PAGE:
Srini: Mr. Neel Banerjee of Nautanki Theatre reached out to SNP early this year with the concept of bringing multiple regional languages under one umbrella and this concept appealed SNP instantly.  We are happy and honoured to be part of this maiden venture.

Nautanki:  How many cast are in your play?

Srini: There are total 5 characters in the play.  A middle aged couple, a Lord and his two ministers.

Nautanki: Why people should come and see Nettandu, The Leap Year?

Srini: Making adjustments/alterations to system and process in something we evidence many do in our daily lives…. What happens in Devalok…the celestial space? A fantasy tale on the concept of leap year is what people can expect to watch.

srini

NK Srini is the playwright and director of the play Nettandu.

SATF Introduces the Bangla Play – A Time Machine

Nautanki: Could you tells us little about your Theatre group?

Asim: Well, our theatre group is really an informal one. We group together with interested participants from the Sydney Bengali community as and when a particular project demands. We’ve been performing Bengali plays at the annual drama festival in Sydney organised by Bengali Association of NSW for the past nine years. We have also performed ten minute English plays at the Short+Sweet Sydney Theatre festival for the last five years. This year we were successful to win our group stage and get into the finals (as top 10 out of 160 plays) at this festival.

Nautanki : How did you get involved with South Asian Theatre Festival (SATF) 2016?

Asim: Neel Banerjee, the founder and artistic director of Nautanki Theatre, asked me earlier this year if I’ll be interested to participate in SATF 2016. The concept of presenting a number of plays in different languages to the audience with a common cultural thread appeared to me a very innovative idea well worth giving a try. My cast members were equally enthusiastic.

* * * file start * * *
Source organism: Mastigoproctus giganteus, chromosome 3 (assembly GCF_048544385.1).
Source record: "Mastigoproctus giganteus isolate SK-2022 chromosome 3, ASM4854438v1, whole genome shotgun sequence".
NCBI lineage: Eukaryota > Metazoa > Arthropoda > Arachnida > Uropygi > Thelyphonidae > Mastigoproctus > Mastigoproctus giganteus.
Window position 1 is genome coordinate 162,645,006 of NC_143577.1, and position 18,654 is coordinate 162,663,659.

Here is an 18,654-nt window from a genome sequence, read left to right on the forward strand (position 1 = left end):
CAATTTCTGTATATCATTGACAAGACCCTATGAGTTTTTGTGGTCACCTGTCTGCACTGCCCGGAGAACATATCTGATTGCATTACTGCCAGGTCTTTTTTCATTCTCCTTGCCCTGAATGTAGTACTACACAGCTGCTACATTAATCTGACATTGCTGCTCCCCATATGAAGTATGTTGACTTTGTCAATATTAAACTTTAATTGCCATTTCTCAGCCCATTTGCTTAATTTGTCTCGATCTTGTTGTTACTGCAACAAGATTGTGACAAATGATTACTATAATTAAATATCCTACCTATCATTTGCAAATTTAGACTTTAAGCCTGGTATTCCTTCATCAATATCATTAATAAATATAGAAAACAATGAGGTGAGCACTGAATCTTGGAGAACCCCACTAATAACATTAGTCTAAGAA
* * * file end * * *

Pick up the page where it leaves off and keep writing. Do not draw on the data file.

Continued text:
Nautanki: How many cast are in your play?

Asim: The play has four cast comprising an elderly couple and a younger couple.

Nautanki: Why people should come and see A Time Machine?

Asim: The play is written by Mr. Bratya Basu, a well-known playwright of contemporary Bengali plays. The play deals with our age old desire to be able to look at our past as well as future at the press of a button if only we had a perfect time machine. However, as the play reveals, how you deal with the reality of our lives at the present.

This will be the very first staging of this play in Sydney. The ten minute English version (done by myself) of this play has also been selected to be performed in the Short+Sweet Sydney Theatre festival in 2017.

asim_satf

Asim Das is a man of many talents and this time he will take you on journey to future.

Big Bang Season End for 2016

2016-10-11-20-53-42Now this year has gone so fast and everyone agrees with it. We at Nautanki have been working on this exciting project for quite some time now. A cross culture experience to wider audience is our goal and that’s when South Asian Theatre Festival (SATF as we like to call it) idea was conceived.

This is the first year for SATF and we hope we will continue on this journey, we will showcase three or more short plays in its native tongue. For audience it a one of kind experience to see something different in 90 minutes and all under one roof.

I have to give you couple of reasons why should you attend.  A) This is event bringing something new to our community, we are introducing the concept Pay – as- you- think, where you will evaluate the performances and pay what you like. B) Is for theatre lovers who will see and will receive a charming experience and to watch something extra-ordinary without the language they are familiar with.

Let me tell you what’s in our basket. A Bangla play directed by Asim Das will represent Bengalis from India and Bangladesh, a Tamil play directed by N.K. Srini that will find common lingual identity of migrants from South India and Sri Lanka and a Marathi play directed by Napoleon Almeida who has Goan background. This festival is hopes to bring community together and appreciate each other’s art form

Thanks to Riverside Theatre in Parramatta who will be hosting this year festival. This 2 days festival will be held from Thursday 24th and Friday 25th November 2016 at 7.30 pm.

 

Collect Entry Tickets on 02-8839 3399

http://www.riversideparramatta.com.au

Media: for more information, interviews, artist details, images

Contact: Sunny Singh | E-mail: media@nautanki.org.au | Ph. 0449 616 227